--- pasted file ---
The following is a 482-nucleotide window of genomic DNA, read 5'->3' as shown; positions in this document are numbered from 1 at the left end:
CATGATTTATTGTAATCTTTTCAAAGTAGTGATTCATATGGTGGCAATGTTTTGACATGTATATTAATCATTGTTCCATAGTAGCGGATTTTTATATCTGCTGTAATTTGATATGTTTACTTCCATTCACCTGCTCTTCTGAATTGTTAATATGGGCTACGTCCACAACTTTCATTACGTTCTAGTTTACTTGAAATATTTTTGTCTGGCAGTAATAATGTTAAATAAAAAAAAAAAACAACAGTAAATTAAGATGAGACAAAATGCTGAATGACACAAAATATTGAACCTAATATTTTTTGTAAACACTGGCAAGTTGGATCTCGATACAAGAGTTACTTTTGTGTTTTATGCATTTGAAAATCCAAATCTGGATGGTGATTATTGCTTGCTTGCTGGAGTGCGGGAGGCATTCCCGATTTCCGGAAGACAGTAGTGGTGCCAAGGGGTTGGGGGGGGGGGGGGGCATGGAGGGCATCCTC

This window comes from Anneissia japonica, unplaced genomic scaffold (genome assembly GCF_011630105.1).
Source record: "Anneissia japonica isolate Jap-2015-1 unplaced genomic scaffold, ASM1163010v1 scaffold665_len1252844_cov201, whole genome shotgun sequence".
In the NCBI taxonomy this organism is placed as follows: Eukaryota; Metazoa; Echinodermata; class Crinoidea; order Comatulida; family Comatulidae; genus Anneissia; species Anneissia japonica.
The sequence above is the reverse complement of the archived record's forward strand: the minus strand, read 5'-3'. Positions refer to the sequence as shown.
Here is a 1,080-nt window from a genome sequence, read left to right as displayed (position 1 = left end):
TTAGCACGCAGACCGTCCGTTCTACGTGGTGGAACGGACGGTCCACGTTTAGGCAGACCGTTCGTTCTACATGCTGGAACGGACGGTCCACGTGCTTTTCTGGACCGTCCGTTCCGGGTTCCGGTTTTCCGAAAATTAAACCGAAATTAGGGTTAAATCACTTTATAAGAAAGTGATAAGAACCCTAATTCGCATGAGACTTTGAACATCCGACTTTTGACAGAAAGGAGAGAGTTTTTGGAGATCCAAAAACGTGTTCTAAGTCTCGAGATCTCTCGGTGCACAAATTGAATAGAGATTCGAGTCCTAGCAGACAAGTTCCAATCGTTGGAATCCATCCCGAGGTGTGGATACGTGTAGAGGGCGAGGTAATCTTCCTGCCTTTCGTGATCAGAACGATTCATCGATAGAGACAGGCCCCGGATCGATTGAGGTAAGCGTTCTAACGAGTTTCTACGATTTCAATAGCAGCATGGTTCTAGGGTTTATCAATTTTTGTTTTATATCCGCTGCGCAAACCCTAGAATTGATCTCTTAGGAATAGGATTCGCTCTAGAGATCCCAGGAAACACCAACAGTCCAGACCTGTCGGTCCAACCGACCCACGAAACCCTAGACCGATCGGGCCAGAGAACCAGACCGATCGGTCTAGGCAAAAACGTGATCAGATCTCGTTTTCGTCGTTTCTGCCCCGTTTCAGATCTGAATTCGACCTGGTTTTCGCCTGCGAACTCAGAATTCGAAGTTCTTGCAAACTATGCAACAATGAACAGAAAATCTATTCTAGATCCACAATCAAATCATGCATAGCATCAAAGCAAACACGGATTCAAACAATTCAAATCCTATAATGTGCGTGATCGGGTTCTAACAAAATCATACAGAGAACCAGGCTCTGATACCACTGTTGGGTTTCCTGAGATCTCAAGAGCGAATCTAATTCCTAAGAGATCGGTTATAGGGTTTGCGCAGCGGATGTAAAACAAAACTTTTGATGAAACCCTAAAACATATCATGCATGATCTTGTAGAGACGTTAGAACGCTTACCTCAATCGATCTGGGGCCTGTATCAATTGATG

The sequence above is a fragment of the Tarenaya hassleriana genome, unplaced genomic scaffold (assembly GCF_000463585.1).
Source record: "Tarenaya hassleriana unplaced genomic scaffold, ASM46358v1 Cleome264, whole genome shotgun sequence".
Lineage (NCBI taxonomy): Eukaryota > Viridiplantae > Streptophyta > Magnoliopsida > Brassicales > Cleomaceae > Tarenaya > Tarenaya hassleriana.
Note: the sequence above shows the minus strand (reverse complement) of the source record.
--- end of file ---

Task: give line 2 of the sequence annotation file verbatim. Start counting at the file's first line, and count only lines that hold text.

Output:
CATGATTTATTGTAATCTTTTCAAAGTAGTGATTCATATGGTGGCAATGTTTTGACATGTATATTAATCATTGTTCCATAGTAGCGGATTTTTATATCTGCTGTAATTTGATATGTTTACTTCCATTCACCTGCTCTTCTGAATTGTTAATATGGGCTACGTCCACAACTTTCATTACGTTCTAGTTTACTTGAAATATTTTTGTCTGGCAGTAATAATGTTAAATAAAAAAAAAAAACAACAGTAAATTAAGATGAGACAAAATGCTGAATGACACAAAATATTGAACCTAATATTTTTTGTAAACACTGGCAAGTTGGATCTCGATACAAGAGTTACTTTTGTGTTTTATGCATTTGAAAATCCAAATCTGGATGGTGATTATTGCTTGCTTGCTGGAGTGCGGGAGGCATTCCCGATTTCCGGAAGACAGTAGTGGTGCCAAGGGGTTGGGGGGGGGGGGGGGCATGGAGGGCATCCTC